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FMI: blazing a trail for a new approach to life insurance

17 January 2019 FMI

Life insurer FMI has always believed in protecting your dreams. Today, the company, which pioneered income protection for the self-employed in South Africa, is emerging as one of the big growth stories of the local insurance sector – and it says the best is yet to come.

In the past year alone, FMI’s sales volumes have almost doubled, driven by a wider range of life insurance products and what chief executive Brad Toerien calls “a better way” of doing life insurance based on protecting and supplementing 100% of a person’s income.

“We’ve always had a strong view around the way life insurance products should be designed and we have always been a purpose-driven company,” says Toerien. “As we’ve grown, we’ve offered more benefits, but there’s no doubt that our single-minded purpose of protecting people’s income has been a powerful driver of our growth.”

‘People’ is a word that comes up frequently when talking to Toerien and his team. “We’re a people-driven business. Every part of the business has been designed around people, from our internal culture to our products. It’s the single biggest factor that drives our expansion,” he says.

FMI’s Critical Illness cover is a prime example of this people-centric approach. Launched in 2016, it has gained rapid traction in the market by offering a range of innovations that were inspired by actual customer feedback.

“We spoke to many survivors of various critical illnesses to better understand the real needs of those going through a critical illness, such as cancer. As a result, we were able to recognise actual needs that our clients face when confronted with a critical illness. For example, a medical second opinion to know you’re doing the right thing. Counselling, to help the family deal with the trauma. A monthly income, and cover for extra expenses. Even the services of an au pair for day-to-day help with the children,” says Toerien.

Importantly, Toerien says many of the company’s offerings are based on the reality that individuals are living and working longer – which means they need cover for longer. The answer, he believes, lies in an intimate understanding of what customers actually want from their insurance products, and the ability to assess risk around that.

“Now that we’ve established a really comprehensive product range, our next challenge is to better connect with our customers. In our industry, technology is often seen as the answer to everything, but it needs to be used with a clear understanding of insurance risk and the importance of human relationships,” he says.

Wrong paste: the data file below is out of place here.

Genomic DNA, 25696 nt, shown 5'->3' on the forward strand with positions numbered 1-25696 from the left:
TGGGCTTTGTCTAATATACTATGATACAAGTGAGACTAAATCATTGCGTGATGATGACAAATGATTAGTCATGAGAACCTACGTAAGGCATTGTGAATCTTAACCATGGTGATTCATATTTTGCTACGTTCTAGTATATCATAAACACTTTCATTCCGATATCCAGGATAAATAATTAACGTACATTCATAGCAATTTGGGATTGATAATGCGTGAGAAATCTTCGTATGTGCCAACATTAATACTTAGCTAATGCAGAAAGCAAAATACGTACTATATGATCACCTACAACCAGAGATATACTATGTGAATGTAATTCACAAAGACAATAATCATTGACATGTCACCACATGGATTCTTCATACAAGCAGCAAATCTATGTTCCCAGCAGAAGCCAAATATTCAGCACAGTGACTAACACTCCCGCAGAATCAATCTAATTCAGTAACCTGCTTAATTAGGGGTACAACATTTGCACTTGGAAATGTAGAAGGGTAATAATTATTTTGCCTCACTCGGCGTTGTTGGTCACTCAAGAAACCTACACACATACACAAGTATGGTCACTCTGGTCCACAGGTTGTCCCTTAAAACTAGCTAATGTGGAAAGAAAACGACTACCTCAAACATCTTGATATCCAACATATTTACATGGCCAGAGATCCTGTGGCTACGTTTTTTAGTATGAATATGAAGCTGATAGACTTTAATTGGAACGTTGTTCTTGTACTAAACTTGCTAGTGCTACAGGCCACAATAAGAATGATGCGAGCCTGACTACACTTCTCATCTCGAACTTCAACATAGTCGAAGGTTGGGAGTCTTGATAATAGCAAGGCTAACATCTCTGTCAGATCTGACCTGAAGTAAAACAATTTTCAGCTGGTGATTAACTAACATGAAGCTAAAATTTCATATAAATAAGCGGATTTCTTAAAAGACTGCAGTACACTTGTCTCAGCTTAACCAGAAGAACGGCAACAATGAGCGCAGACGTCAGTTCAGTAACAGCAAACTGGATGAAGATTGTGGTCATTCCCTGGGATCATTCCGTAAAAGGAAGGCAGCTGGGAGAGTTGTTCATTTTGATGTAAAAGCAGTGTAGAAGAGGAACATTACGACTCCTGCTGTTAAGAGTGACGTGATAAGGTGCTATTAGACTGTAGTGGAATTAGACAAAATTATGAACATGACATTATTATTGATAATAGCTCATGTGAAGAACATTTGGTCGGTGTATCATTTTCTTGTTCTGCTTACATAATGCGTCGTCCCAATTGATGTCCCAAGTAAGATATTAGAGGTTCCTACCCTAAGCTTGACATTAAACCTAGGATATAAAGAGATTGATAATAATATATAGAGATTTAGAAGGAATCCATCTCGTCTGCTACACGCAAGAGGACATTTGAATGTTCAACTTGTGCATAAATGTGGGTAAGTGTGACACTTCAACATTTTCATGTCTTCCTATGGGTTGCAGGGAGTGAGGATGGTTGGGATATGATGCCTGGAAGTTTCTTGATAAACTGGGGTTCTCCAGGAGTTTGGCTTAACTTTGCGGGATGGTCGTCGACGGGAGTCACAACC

These relationships extend to FMI’s own relationship with its owner, Bidvest. Toerien credits Bidvest’s acquisition of the company in 2016 as a key factor in FMI’s meteoric growth in recent years, and there is clearly strong mutual admiration between the two companies.

“Bidvest has been an unbelievable shareholder. They’re such a big company, with immense financial muscle which has unlocked huge opportunities for us. They challenge us to think big and be ambitious, but have largely left us alone to do our own thing and keep the entrepreneurial spirit which got us to where we are,” he says.

Moving forward, FMI also plans to invest time and resources into continuing to work closely with intermediaries. While customers are better-informed and more insurance-savvy than ever before, Toerien’s view is that the majority of life insurance will continue to be bought and sold through intermediaries for the foreseeable future.

“Life insurance is such a personal and important decision, which makes advice invaluable. As a company and an industry, we need to find ways of making intermediaries’ lives easier, add value to their businesses, and connect better with the market through them,” he says.

“As an industry we need to find a better way to communicate with the younger generation where there is important work to be done in reshaping perceptions around life insurance. ‘Life insurance’ is often viewed as ‘death insurance’ – and individuals who don’t have dependents or debt don’t need that. But they do need income protection. As an industry, we’ve done a poor job of making ourselves relevant to the younger generation, which means there’s a large segment of the market that is underserviced,” says Toerien.

Where to next for FMI? It’s safe to say growth is on the agenda. But the focus on people will never change. The company recently relocated its headquarters to the new Sibaya development, just outside Umhlanga, and Toerien says the new offices are a key part of creating the right environment for FMI’s culture to flourish.

“The one part of FMI that can’t be replicated is our culture. We’ve got such a special way of going about things. Our offices give us a space where we are all together, and serve as a tangible sign of how we’ve been able to grow and develop.”

Quick Polls

QUESTION

No developing economy has ever built a single-payer complementary NHI equivalent covering the entire population. NHI promises comprehensive care but it is also 100% free at the point-of-service. Is this practical?

ANSWER

It is doable but collaboration is key
South Africa is not in a position to build NHI
The only conclusion possible is that the private healthcare sector is not going to disappear or change
There is little chance that the NHI will be able to receive significant government funding
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